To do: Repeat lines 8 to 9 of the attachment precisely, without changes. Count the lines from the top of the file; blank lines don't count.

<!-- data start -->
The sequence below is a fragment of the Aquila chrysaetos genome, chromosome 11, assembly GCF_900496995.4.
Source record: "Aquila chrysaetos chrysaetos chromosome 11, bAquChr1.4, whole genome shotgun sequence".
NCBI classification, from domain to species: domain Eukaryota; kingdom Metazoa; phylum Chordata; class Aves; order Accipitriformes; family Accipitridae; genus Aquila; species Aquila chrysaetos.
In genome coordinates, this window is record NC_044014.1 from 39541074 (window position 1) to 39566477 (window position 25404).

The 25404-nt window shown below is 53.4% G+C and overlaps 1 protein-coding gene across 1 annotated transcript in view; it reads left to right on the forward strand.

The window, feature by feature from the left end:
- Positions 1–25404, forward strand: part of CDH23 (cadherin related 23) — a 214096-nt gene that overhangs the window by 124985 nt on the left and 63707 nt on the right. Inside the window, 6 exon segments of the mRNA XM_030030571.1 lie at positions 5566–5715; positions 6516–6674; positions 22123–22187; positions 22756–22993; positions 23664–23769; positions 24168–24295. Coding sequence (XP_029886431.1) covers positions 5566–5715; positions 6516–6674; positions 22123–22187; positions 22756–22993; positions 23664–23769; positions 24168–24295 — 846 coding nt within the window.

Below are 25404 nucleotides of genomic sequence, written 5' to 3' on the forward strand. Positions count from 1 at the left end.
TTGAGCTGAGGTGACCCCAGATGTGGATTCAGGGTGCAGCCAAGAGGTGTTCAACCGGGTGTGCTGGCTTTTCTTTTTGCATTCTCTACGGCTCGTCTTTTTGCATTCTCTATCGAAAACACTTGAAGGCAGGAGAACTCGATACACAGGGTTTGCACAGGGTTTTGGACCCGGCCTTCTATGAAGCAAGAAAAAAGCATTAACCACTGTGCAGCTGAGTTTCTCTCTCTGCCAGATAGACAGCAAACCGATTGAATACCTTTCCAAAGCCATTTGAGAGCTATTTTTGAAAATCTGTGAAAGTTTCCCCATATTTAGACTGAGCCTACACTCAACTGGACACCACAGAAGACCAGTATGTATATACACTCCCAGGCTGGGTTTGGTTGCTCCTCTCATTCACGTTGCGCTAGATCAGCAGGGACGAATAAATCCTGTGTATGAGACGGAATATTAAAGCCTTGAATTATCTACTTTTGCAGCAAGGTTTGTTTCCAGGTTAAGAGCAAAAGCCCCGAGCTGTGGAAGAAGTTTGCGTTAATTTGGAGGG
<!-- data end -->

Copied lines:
Below are 25404 nucleotides of genomic sequence, written 5' to 3' on the forward strand. Positions count from 1 at the left end.
TTGAGCTGAGGTGACCCCAGATGTGGATTCAGGGTGCAGCCAAGAGGTGTTCAACCGGGTGTGCTGGCTTTTCTTTTTGCATTCTCTACGGCTCGTCTTTTTGCATTCTCTATCGAAAACACTTGAAGGCAGGAGAACTCGATACACAGGGTTTGCACAGGGTTTTGGACCCGGCCTTCTATGAAGCAAGAAAAAAGCATTAACCACTGTGCAGCTGAGTTTCTCTCTCTGCCAGATAGACAGCAAACCGATTGAATACCTTTCCAAAGCCATTTGAGAGCTATTTTTGAAAATCTGTGAAAGTTTCCCCATATTTAGACTGAGCCTACACTCAACTGGACACCACAGAAGACCAGTATGTATATACACTCCCAGGCTGGGTTTGGTTGCTCCTCTCATTCACGTTGCGCTAGATCAGCAGGGACGAATAAATCCTGTGTATGAGACGGAATATTAAAGCCTTGAATTATCTACTTTTGCAGCAAGGTTTGTTTCCAGGTTAAGAGCAAAAGCCCCGAGCTGTGGAAGAAGTTTGCGTTAATTTGGAGGG